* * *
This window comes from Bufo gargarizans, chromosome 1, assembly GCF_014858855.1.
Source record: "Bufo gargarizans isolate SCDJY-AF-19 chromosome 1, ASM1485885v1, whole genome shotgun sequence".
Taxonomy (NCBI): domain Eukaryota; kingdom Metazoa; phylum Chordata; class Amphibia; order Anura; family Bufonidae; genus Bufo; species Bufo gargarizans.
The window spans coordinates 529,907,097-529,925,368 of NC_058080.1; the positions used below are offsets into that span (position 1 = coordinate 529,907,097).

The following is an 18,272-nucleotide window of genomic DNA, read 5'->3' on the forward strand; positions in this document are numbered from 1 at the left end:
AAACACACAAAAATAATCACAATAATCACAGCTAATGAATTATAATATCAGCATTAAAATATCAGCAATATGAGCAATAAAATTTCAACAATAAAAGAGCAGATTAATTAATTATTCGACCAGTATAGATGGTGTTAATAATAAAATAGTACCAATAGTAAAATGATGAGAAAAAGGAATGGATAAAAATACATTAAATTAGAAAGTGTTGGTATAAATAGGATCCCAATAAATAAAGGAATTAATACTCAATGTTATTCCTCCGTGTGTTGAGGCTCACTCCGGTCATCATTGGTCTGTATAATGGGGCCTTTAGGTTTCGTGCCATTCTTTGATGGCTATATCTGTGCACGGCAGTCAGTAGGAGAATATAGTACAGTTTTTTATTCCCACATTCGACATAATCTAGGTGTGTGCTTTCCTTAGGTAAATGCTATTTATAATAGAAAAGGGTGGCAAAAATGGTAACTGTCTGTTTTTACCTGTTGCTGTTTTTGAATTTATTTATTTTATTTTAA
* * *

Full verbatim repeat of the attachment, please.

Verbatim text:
This window comes from Bufo gargarizans, chromosome 1, assembly GCF_014858855.1.
Source record: "Bufo gargarizans isolate SCDJY-AF-19 chromosome 1, ASM1485885v1, whole genome shotgun sequence".
Taxonomy (NCBI): domain Eukaryota; kingdom Metazoa; phylum Chordata; class Amphibia; order Anura; family Bufonidae; genus Bufo; species Bufo gargarizans.
The window spans coordinates 529,907,097-529,925,368 of NC_058080.1; the positions used below are offsets into that span (position 1 = coordinate 529,907,097).

The following is an 18,272-nucleotide window of genomic DNA, read 5'->3' on the forward strand; positions in this document are numbered from 1 at the left end:
AAACACACAAAAATAATCACAATAATCACAGCTAATGAATTATAATATCAGCATTAAAATATCAGCAATATGAGCAATAAAATTTCAACAATAAAAGAGCAGATTAATTAATTATTCGACCAGTATAGATGGTGTTAATAATAAAATAGTACCAATAGTAAAATGATGAGAAAAAGGAATGGATAAAAATACATTAAATTAGAAAGTGTTGGTATAAATAGGATCCCAATAAATAAAGGAATTAATACTCAATGTTATTCCTCCGTGTGTTGAGGCTCACTCCGGTCATCATTGGTCTGTATAATGGGGCCTTTAGGTTTCGTGCCATTCTTTGATGGCTATATCTGTGCACGGCAGTCAGTAGGAGAATATAGTACAGTTTTTTATTCCCACATTCGACATAATCTAGGTGTGTGCTTTCCTTAGGTAAATGCTATTTATAATAGAAAAGGGTGGCAAAAATGGTAACTGTCTGTTTTTACCTGTTGCTGTTTTTGAATTTATTTATTTTATTTTAA